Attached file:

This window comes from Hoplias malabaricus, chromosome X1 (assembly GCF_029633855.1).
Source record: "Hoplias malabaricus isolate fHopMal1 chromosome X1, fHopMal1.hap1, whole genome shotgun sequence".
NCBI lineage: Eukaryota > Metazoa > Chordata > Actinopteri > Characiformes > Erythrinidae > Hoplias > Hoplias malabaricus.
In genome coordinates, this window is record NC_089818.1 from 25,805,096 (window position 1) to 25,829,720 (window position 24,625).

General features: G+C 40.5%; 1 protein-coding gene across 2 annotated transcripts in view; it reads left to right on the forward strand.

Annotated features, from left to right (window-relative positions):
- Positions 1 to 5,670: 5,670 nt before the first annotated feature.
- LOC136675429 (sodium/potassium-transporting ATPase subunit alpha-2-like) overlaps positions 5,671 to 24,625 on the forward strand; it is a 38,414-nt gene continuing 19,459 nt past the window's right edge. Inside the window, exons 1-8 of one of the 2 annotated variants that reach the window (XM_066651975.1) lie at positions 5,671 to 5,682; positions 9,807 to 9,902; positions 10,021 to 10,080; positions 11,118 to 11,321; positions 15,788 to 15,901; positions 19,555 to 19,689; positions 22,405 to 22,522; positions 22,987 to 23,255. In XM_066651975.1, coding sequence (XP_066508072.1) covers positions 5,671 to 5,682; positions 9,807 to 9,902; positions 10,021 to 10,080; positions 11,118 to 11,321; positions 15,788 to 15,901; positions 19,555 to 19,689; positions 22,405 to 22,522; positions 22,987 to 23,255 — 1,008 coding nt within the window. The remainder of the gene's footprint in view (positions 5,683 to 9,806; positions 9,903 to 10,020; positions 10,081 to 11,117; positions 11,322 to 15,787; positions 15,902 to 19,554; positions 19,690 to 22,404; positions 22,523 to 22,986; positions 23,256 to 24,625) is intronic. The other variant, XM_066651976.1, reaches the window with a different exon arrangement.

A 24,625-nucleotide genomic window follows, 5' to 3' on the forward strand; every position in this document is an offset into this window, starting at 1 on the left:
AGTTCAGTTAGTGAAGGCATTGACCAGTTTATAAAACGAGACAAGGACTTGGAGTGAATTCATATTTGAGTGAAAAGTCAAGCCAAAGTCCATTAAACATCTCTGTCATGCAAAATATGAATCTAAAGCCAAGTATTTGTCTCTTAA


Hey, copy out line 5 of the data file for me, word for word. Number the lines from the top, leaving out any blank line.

General features: G+C 40.5%; 1 protein-coding gene across 2 annotated transcripts in view; it reads left to right on the forward strand.